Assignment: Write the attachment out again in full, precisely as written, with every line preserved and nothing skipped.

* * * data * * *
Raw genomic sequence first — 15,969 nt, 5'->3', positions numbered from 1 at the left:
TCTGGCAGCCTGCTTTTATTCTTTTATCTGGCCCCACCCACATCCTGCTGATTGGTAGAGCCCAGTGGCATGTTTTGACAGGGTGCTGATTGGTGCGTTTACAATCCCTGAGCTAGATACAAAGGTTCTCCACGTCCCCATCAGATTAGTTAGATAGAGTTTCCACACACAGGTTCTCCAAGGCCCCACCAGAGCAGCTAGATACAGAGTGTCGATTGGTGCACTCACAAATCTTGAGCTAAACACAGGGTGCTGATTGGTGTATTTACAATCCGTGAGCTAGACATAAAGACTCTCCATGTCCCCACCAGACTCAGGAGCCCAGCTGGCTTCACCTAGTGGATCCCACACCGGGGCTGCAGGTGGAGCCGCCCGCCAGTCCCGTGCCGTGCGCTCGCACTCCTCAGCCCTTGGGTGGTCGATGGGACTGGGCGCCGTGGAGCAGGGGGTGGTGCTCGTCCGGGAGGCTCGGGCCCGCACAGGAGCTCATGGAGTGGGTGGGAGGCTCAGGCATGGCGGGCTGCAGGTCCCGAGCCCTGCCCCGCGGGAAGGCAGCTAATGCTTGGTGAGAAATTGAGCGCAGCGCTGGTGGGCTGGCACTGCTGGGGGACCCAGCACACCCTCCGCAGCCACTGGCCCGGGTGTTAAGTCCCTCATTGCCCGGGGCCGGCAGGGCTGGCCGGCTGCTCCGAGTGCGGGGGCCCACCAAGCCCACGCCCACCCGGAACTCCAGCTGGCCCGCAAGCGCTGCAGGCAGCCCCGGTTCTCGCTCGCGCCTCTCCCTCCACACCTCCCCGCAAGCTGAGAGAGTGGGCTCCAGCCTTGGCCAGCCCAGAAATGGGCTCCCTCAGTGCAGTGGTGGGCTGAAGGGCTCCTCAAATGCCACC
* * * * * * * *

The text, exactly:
Raw genomic sequence first — 15,969 nt, 5'->3', positions numbered from 1 at the left:
TCTGGCAGCCTGCTTTTATTCTTTTATCTGGCCCCACCCACATCCTGCTGATTGGTAGAGCCCAGTGGCATGTTTTGACAGGGTGCTGATTGGTGCGTTTACAATCCCTGAGCTAGATACAAAGGTTCTCCACGTCCCCATCAGATTAGTTAGATAGAGTTTCCACACACAGGTTCTCCAAGGCCCCACCAGAGCAGCTAGATACAGAGTGTCGATTGGTGCACTCACAAATCTTGAGCTAAACACAGGGTGCTGATTGGTGTATTTACAATCCGTGAGCTAGACATAAAGACTCTCCATGTCCCCACCAGACTCAGGAGCCCAGCTGGCTTCACCTAGTGGATCCCACACCGGGGCTGCAGGTGGAGCCGCCCGCCAGTCCCGTGCCGTGCGCTCGCACTCCTCAGCCCTTGGGTGGTCGATGGGACTGGGCGCCGTGGAGCAGGGGGTGGTGCTCGTCCGGGAGGCTCGGGCCCGCACAGGAGCTCATGGAGTGGGTGGGAGGCTCAGGCATGGCGGGCTGCAGGTCCCGAGCCCTGCCCCGCGGGAAGGCAGCTAATGCTTGGTGAGAAATTGAGCGCAGCGCTGGTGGGCTGGCACTGCTGGGGGACCCAGCACACCCTCCGCAGCCACTGGCCCGGGTGTTAAGTCCCTCATTGCCCGGGGCCGGCAGGGCTGGCCGGCTGCTCCGAGTGCGGGGGCCCACCAAGCCCACGCCCACCCGGAACTCCAGCTGGCCCGCAAGCGCTGCAGGCAGCCCCGGTTCTCGCTCGCGCCTCTCCCTCCACACCTCCCCGCAAGCTGAGAGAGTGGGCTCCAGCCTTGGCCAGCCCAGAAATGGGCTCCCTCAGTGCAGTGGTGGGCTGAAGGGCTCCTCAAATGCCACC